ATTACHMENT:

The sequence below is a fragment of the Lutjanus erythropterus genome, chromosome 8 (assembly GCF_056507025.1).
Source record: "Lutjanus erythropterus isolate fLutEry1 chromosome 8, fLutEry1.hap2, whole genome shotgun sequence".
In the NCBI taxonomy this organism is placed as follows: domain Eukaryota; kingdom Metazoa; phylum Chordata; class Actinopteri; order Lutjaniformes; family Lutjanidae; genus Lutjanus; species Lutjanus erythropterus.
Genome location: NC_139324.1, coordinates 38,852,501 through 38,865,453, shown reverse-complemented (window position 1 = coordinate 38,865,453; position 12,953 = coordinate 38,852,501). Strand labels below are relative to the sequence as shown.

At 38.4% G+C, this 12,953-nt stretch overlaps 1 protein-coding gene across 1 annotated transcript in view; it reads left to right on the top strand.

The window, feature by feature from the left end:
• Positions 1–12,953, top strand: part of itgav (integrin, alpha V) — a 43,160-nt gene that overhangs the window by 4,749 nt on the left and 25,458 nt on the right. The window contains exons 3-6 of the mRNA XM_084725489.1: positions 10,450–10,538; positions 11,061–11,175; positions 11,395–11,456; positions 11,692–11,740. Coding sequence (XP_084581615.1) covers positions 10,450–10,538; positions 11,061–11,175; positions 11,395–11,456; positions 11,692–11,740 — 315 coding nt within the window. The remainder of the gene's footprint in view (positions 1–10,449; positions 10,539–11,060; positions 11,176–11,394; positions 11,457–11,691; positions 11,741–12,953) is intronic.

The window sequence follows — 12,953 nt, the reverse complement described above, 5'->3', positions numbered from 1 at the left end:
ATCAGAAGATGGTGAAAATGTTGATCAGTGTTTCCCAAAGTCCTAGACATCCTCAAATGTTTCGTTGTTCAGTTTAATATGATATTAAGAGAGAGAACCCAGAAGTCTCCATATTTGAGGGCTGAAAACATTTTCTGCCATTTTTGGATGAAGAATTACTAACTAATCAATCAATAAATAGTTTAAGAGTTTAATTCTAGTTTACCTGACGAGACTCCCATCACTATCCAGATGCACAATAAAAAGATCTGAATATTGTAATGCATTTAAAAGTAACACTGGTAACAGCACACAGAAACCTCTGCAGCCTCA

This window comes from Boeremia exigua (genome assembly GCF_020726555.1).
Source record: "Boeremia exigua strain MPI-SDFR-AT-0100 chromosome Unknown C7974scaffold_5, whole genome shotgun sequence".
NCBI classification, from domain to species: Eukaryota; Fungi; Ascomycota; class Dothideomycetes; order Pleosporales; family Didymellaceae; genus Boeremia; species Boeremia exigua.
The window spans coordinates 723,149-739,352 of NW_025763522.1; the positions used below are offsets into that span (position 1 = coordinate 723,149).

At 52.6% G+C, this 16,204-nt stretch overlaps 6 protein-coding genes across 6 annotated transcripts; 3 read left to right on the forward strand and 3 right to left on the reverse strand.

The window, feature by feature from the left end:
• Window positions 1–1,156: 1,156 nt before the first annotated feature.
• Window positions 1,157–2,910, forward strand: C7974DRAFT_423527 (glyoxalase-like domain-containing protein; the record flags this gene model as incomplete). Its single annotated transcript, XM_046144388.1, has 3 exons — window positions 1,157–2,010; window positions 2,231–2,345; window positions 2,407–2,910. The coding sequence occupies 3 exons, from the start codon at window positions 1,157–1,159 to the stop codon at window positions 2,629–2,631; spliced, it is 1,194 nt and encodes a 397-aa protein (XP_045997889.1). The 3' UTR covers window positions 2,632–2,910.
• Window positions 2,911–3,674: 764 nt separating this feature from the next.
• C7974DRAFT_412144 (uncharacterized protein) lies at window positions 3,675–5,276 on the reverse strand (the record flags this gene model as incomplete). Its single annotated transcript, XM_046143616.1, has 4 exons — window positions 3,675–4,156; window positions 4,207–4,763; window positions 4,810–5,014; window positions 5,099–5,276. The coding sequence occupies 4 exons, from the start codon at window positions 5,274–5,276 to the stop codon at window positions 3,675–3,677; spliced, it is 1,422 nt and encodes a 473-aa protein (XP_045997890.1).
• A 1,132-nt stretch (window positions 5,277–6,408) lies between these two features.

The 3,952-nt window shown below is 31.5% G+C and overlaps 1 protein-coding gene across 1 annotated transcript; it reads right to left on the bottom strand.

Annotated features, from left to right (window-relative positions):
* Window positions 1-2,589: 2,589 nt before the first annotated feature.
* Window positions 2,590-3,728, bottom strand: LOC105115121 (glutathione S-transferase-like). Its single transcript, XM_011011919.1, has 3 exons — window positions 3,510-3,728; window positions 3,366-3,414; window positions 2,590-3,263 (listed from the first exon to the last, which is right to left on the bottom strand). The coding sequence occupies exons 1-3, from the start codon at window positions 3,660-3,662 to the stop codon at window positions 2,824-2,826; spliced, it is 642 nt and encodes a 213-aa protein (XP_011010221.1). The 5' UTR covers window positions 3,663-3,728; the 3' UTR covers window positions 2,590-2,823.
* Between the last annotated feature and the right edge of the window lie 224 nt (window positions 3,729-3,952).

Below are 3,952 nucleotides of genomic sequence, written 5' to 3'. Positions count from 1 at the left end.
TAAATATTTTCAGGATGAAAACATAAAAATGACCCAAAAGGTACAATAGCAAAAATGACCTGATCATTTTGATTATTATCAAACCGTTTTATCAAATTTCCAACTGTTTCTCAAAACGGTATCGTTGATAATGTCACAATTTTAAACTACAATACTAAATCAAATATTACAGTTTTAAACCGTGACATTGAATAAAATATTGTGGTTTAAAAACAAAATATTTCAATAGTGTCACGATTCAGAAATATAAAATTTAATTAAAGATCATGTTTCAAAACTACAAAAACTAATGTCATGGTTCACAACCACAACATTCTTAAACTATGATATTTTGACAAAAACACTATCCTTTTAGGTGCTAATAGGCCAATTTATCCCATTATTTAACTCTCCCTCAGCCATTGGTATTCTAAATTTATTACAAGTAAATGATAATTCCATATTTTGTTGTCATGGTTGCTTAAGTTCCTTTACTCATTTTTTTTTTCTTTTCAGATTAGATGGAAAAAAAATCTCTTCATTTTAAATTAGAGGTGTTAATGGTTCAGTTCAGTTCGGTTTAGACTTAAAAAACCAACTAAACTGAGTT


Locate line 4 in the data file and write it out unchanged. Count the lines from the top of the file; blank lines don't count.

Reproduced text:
Genome location: NC_139324.1, coordinates 38,852,501 through 38,865,453, shown reverse-complemented (window position 1 = coordinate 38,865,453; position 12,953 = coordinate 38,852,501). Strand labels below are relative to the sequence as shown.